need to put the customer first. If done right they can help you increase call-volume capacity without increasing staffing. but also for building a deep knowledge about your products. understand his or her needs and wants. so any measure that helps reduce wait time on the phone – at the beginning of a call or for call transfer – improves effectiveness. and put incentives in place so they’re able and committed to deliver value unconditionally to the customer. as well as for developing soft skills. training and coaching are critical not only for using tools and systems. Hence. Intelligent routing systems can balance the load among agents and different call center locations to shorten wait time and improve resource utilization. In- 4 . They also need to know how to behave in critical situations. They represent your company and your brand. Changing your employees’ mind-set and empowering them to take the necessary actions is key. Investing in the right skills for front-office employees is vital to delivering a positive customer experience. this will have a negative impact on the customer’s confidence in your organization. All employees. But make sure customers who don’t like these services can speak to an agent without first having to go through a maze of options. Hence. using concepts such as projected customer lifetime value or propensity to churn can be very helpful in setting the stage for every customer interaction. and processes. whether they are on the phone with a complaining customer or in the middle of negotiating a complex contract. Share the vision. • Avoid customer wait time. they need to know never to blame another department. Employees are your face to the customer in the “moments of truth” and they have a strong impact on customer experience. The key is to identify the most effective set of information for your agents. Your employees run your business: They drive innovation. Customers don’t like to wait. and act on the customer’s behalf. make business processes work. Empowering employees goes beyond providing technical tools and teaching them how to best use them. to become a truly customer-centric business an organization needs to develop and endorse a culture where all employees from top to bottom across the organization live and breathe a customer-centric philosophy. services. and build relationships with customers. Training and Coaching Frontline Employees • Evaluate self-service options such as interactive voice portals for simple requests and transactions. When dealing with a customer concerning a problem. While this is important for all employees it’s especially relevant for those at the front line. Managing the workforce to better balance peak and idle times can also help avoid over staffing and minimize wait time for customers. your employees are your most strategic asset. Implementing great software alone won’t do the job. provide employees with the right skills and tools.Creating a CRM Culture – because employees Matter Often though. Besides your customers. regardless of their role. call center agents aren’t given access to this information or their desktops are too cluttered with customer data to find and extract the information most relevant for the call. involve them in change. In addition. listen to the customer. internal bureaucracy. or flaws in the software system.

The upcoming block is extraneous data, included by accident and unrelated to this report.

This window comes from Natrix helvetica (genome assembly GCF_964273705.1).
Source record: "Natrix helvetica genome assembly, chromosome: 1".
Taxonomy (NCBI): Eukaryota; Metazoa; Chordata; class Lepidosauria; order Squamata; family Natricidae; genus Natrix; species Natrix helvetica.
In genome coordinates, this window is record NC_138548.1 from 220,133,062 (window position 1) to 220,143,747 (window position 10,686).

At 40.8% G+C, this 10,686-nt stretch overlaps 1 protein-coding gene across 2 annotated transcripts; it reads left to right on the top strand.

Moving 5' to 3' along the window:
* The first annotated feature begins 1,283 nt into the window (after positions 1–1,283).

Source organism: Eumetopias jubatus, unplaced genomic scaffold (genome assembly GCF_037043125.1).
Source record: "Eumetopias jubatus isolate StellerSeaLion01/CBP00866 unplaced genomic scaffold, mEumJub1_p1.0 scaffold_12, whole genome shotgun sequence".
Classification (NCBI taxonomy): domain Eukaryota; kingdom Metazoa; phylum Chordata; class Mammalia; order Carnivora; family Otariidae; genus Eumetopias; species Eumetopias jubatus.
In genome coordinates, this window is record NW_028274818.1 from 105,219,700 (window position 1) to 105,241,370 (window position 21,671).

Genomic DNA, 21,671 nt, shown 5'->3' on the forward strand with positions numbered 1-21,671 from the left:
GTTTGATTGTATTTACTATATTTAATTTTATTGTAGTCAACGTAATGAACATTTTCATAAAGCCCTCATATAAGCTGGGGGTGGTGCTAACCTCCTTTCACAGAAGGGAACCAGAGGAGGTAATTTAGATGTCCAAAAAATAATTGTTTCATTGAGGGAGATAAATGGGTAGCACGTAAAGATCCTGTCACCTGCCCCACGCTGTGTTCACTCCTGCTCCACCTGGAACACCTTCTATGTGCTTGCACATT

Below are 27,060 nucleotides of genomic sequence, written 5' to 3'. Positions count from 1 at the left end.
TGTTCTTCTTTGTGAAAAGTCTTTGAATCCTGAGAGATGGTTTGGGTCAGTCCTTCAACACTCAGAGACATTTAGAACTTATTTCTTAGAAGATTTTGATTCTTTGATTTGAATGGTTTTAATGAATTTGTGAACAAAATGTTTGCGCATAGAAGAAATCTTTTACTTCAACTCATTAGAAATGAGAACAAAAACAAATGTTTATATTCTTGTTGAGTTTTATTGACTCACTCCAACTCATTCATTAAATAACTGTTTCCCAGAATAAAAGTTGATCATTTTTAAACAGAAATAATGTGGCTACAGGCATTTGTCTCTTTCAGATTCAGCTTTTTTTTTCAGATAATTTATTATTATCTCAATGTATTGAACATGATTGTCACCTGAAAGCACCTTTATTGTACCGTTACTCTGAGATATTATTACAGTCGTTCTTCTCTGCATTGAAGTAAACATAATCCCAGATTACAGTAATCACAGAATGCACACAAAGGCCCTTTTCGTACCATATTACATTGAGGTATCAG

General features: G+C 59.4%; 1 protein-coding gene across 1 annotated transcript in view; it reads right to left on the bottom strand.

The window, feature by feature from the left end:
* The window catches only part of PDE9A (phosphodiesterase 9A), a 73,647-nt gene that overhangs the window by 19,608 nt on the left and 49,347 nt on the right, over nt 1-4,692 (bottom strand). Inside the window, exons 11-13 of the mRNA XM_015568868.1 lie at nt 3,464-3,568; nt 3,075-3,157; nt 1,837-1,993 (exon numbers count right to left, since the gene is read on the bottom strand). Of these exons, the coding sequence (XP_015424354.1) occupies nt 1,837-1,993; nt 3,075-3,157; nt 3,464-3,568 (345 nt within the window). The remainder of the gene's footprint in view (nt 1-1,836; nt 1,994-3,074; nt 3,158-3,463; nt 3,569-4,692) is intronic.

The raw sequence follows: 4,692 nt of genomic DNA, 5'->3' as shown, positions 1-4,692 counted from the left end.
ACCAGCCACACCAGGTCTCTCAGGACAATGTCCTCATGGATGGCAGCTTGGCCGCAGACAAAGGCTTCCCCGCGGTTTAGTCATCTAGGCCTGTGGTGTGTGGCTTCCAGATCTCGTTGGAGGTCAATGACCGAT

(In fact. are meant to improve efficiency and effectiveness of both processes and people.) Its implementation and use must be strictly driven by business requirements. (For example. for example. is a highly sensitive endeavor that needs to be approached deliberately and with utmost care as it may have a strong impact on your business. have pushed back on SFA software because they don’t like the regimentation of collecting data that management can peruse at will. Think about training by means of role-play: put your employees in your customer’s shoes once in a while and have them deal with your service center or make them use your Web site. They ignore product recommendations from system-generated real-time offers or refrain from pursuing leads according to a new sales methodology introduced with new software. sometimes IT has become a burden for employees rather than a productivity tool that enhances performance. which yields only limited returns. and flexible so it can be tailored to the specific tasks and different roles of users.) Software applications. often in conjunction with communication technology. particularly for customer relationship management (CRM). Sales representatives. Both managers and employees often feel overwhelmed and constrained by the sheer complexity of functionality and wealth of data when confronted with powerful IT. Organizations need to make the benefits transparent to users. and prudently aligned with employees’ needs. Employees should be involved early on and actively participate in implementation and change-management initiatives. and employees.stead. In order to drive user adoption and utilization of software. making sure to get the basic technologies and processes right and focusing first on the most beneficial improvements. provide sufficient training. easy to use. supportive of business strategy and goals. User adoption is a critical issue and many CRM software implementations have failed simply because employees didn’t like using the software or wouldn’t use it at all. Driving User Adoption and Better Utilization of Software Functionalities Use Technology with Care Implementing new technology. there’s no point in amassing loads of data just because you can. 5 . many CRM solutions focus exclusively on customer interaction. Later on they can implement additional technologies and changes incrementally. Making the Most of IT IT is critical not only to supporting and automating business processes. and establish and administer rules and guidelines on how to best use the software. Last but not least. Many times employees are reluctant to use software because it’s not intuitive or tailored to their roles and tasks. by bridging the gap of a broken process and helping the customer. The examples above show that even the best software application won’t deliver the expected results if it isn’t used as intended. IT is a means to an end not an end in itself. organizations should implement and use technology deliberately and with care. for example. Unfortunately. In some cases employees don’t fully leverage software functionalities as they feel more comfortable with the “old” way of doing their job. they should focus on how to fix the problem. customers. but also to helping employees interact with customers and manage customer relationships. the software should be intuitive.